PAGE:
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Page 249 text:
■novatini ' Above: A construction worker helps to complete the renovation and addition to Conner Hall Conner is just one of numerous buildings undergoing extensive renovation and expansion. Philip LaMoreaux Student Life 243
Page 248 text:
Construction, Construction, Construction... Story by Tina Hahn, Public Relations More than $65 million in state There is evidence, though, and private monies will be pumped that the Mississippi Legislature is tak- into the University of Mississippis cam- ing a serious look at the R R needs, pus in renovations and construction over the next three years, creating an environment that better supports aca- demic excellence. " In recent years, state support and private gifts have been very, very good; ' said Chancellor Robert C. Khayat. " That is why we have all these TlTeOiaiDdatQlelVGs i projects under way. I can only hope projects include the renovation of the with its formation of the Facilities Advisory Management Committee, says Mullins. " Members of that com- mittee visited the campus early in the fall and were very concerned with the condition of some of the older build- CcoierHall ings. The extensive construction Tlie Rebel SiqD ntness Hall Old Gym LyoeLnTi Univei ' House Center for Water and Wedands ResoLnnes Seymoir Lawnenc5e GaDay of AnieiTcan Art Indco ' xals Yadaty IntiianiLn Club Spoils FadBty J.D. WiDianTs Lih y rai iTning Arts Center this support will continue, gifts increase, and we become even more efficient in the management of our campus. " For excellence to be the stan- dard, our University must reach its full potential. That will first be reflected in the quality of the academ- ic programs. Beyond that, its appar- ent the facilities, equipment, and sup- port systems must be in place " he said. " The beauty of the Oxford campus has been heralded through out the country, and its important to those of us who live and work here, as well as to alumni and visitors ' , ' said the chancellor. However, maintaining 4 million square feet of buildings is a challenge to any budget. The national standard for repair and renovation (R :R) is $1.50 per scjuare foot, which would recjuire an annual budget of $6.5 mil- lion for the campus. " We don ' t come close to that; all of the states universities combined don ' t come close to $6.5 million annu- former Alpha Delta Pi sorority house for the establishment of the Honors College. The College will be named after President and CFO of Netscape, James L. Barksdale, and his wife Sally McDonnell Barksdale. Conner Hall, the home of the Schools of Business and Accountancy, is undergoing a $22 million renova- tion and addition. The entire com- plex will contain 1 16,000 square feet of technologically advanced class rooms and laboratories. The Chapel at Ole Miss is being constructed between Bondurant Hall and Paul B. Johnson Commons. The majority of the funds for the Chapel were provided by a private donor Costing about $1.5 million, the Chapel will serve as a place of worship, weddings, campus and community activities and a vari- ety of other things. A 4,000 square foot structure being built near Vaught-Hemingway Stadium, will be home to the new Rebel Shop. This structure will ally: said Dr Andy Ahiliins, special house all ticket offices along with its assistant to the chancellor. " Ole Miss has more and a greater variety of building projects under way because we have the oldest campus. We have a lot of R R needs, but it is difficult to attract funds to fix pipes and loofs! ' usual stock of Ole Miss Merchandise. The College of Liberal Arts will find a new home in Ventress Hall. The building constructed in 1889 to serve as the University librar) ' is undergoing a $1 million renovation story continued on pflgc 244 242 Student Life ..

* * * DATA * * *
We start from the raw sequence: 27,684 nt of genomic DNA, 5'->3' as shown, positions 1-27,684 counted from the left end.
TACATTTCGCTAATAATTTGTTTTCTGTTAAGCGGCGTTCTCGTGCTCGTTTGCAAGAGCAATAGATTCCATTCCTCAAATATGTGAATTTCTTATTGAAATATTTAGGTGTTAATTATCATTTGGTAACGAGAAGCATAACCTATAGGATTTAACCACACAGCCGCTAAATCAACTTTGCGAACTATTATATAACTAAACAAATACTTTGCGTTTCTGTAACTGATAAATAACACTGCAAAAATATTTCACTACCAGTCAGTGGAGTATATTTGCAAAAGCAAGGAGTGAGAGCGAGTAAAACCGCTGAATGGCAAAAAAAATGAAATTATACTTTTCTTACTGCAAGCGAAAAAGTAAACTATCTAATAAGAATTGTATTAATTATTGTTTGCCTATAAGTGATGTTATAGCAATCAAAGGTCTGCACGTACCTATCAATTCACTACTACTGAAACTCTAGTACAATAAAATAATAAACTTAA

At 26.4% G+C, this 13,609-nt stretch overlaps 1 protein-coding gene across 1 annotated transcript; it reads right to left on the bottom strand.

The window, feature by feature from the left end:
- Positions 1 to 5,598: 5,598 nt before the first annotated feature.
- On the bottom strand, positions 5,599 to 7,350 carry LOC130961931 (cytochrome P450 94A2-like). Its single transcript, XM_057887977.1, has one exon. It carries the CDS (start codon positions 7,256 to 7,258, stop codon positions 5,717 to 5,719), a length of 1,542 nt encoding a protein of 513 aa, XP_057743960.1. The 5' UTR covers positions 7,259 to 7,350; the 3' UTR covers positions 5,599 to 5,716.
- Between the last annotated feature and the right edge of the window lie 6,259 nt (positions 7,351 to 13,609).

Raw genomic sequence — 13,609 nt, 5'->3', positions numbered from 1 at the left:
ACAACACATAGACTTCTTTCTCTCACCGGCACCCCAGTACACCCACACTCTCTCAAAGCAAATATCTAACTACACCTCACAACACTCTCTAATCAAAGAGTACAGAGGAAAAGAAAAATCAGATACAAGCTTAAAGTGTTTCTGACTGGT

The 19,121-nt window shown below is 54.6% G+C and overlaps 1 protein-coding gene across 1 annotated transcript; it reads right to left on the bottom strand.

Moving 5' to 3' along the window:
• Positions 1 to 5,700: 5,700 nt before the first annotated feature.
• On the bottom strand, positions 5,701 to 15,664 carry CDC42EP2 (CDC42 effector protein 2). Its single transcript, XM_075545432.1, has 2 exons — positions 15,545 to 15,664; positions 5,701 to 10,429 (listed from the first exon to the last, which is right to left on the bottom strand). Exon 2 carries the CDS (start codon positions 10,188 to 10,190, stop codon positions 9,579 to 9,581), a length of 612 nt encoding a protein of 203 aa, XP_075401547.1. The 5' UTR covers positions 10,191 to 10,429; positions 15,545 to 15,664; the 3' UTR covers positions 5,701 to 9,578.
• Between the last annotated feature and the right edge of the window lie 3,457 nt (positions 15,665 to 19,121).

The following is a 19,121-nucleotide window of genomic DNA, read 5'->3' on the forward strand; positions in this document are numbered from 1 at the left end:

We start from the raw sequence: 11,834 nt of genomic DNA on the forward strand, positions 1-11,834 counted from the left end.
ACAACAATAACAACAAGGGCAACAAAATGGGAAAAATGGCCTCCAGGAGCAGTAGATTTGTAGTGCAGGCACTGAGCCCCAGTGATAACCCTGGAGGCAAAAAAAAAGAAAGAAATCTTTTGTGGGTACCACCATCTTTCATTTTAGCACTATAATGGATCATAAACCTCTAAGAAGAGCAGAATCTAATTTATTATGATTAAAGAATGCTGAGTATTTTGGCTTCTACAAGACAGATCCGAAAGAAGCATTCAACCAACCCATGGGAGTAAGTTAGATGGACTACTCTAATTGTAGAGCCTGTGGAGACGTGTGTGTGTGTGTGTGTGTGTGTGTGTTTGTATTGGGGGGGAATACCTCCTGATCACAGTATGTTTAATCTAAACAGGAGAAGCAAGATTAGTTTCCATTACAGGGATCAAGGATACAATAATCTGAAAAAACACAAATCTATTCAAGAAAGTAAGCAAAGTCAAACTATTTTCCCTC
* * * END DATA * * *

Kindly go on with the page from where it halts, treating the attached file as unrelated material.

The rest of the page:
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I - I ' lul, , LaM,„ruu Above: Okay, so the elevators have not been put in yet, but this construction worker does not seem to have a prob- lem with getting to the lop. When the Old Gym receives a $7 million facelift it will be known as the Student Services Building. The structure will offer a one-stop area for students to pay tuition and fees, inquire about financial aid, obtain career counseling, and take advantage of other services. The oldest building on campus, the Lyceum, will be closed for restora- tion upon the completion of the Student Services Building. This $3.5 million undertaking will begin in spring 1998 and be completed by the year 2000. Work began in December to transform the former home of the Honors Program into the University House. The University House will give faculty members a home to meet, pursue cross-disciplinary projects and host seminars. At the Biological Field Station, ground was broke this summer for the Center for Water and Wetlands Resources. The 47,300 square foot, .$6.5 million complex will include an educational facility, toxicology build- ing, aquatic and culturing building, general laboratories, maintenance area, and a visitors ' center. A 3,500 square foot wing is being added to the southeast side of the University Museum to help recon- figurate the complex and create the Seymour Lawrence Gallery of Art. A world-renowned book publisher, Lawrence left the University his art collection and $700,000 to add the wing. Before his death, Lawrence established a reading room in the Ole Miss library to house his collection of signed first editions, photos, original manuscripts, correspondence and memorabilia of a long list of literary superstars. Completion of a 52,000 square foot sports facility is expected by April of 1997. this complex, which is being constructed on the parking lot and part of the Blackburn-McMurray Field on the western side of campus. The $2.5 million complex will provide indoor practice courts for tennis and basketball; and offices, trainers ' room, and other facilities for womens volley- ball, soccer and softball. The home of the largest and most diverse collection of literature in the state is almost finished. The J.D. Williams library is now fully automat- ed and has internet access. The state legislature has appro- priated $500,000 to the University to begin planning space for the Department of Theatre, Arts and Music, as well as an all-campus per- forming arts center. The building will span six years, according to Chancellor Khayats estimations. Other projects under way or on the drawing board include renovating the 12,260 feet on the Engineering Sciences Building by early 1997; adding 5,750 square feet for basket- ball offices on the CM. " Tad " Smith Coliseum by fall 1997; modernizing of the residence halls; completing the Teleproductions Resource Center by late 1997; building a new home for the National Food Service Management Institute by December 1998, and planning an early child- hood education center. In addition, the University will start work on its Advanced Education Center in Tupelo with its education partner Itawamba Community College. Slated for occupation in fall 1998, the 65,500 square foot facility will provide space for Ole Miss ' under- graduate and graduate degree pro- grams available in Tupelo, as well as professional enrichment courses. The University of Mississippi Medical Center, in Jackson, has $134 million on construction projects under way. As you can see, Ole Miss is truly building for the twenty-first cen- tury. These improvements are just the tip of the iceberg. It is the hope of the faculty and administrators that the upgrading of the university will help graduates of the University be more competitive. 244 Student Life